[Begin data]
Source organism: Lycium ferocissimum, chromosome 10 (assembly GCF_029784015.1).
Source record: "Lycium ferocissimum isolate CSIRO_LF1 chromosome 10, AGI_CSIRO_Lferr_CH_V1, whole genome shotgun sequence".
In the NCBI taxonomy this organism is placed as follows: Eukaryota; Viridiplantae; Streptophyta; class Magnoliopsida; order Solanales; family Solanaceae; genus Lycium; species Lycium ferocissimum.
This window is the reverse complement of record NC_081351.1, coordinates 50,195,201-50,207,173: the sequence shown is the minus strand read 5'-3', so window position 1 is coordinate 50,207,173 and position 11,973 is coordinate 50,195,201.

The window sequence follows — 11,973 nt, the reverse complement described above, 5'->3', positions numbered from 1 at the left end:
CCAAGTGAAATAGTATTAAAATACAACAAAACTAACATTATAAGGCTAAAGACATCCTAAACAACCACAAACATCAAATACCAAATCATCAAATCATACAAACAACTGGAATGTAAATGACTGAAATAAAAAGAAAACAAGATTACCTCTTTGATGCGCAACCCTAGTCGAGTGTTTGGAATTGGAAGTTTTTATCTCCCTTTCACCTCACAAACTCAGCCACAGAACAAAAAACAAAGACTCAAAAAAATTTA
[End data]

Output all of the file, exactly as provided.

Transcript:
Source organism: Lycium ferocissimum, chromosome 10 (assembly GCF_029784015.1).
Source record: "Lycium ferocissimum isolate CSIRO_LF1 chromosome 10, AGI_CSIRO_Lferr_CH_V1, whole genome shotgun sequence".
In the NCBI taxonomy this organism is placed as follows: Eukaryota; Viridiplantae; Streptophyta; class Magnoliopsida; order Solanales; family Solanaceae; genus Lycium; species Lycium ferocissimum.
This window is the reverse complement of record NC_081351.1, coordinates 50,195,201-50,207,173: the sequence shown is the minus strand read 5'-3', so window position 1 is coordinate 50,207,173 and position 11,973 is coordinate 50,195,201.

The window sequence follows — 11,973 nt, the reverse complement described above, 5'->3', positions numbered from 1 at the left end:
CCAAGTGAAATAGTATTAAAATACAACAAAACTAACATTATAAGGCTAAAGACATCCTAAACAACCACAAACATCAAATACCAAATCATCAAATCATACAAACAACTGGAATGTAAATGACTGAAATAAAAAGAAAACAAGATTACCTCTTTGATGCGCAACCCTAGTCGAGTGTTTGGAATTGGAAGTTTTTATCTCCCTTTCACCTCACAAACTCAGCCACAGAACAAAAAACAAAGACTCAAAAAAATTTA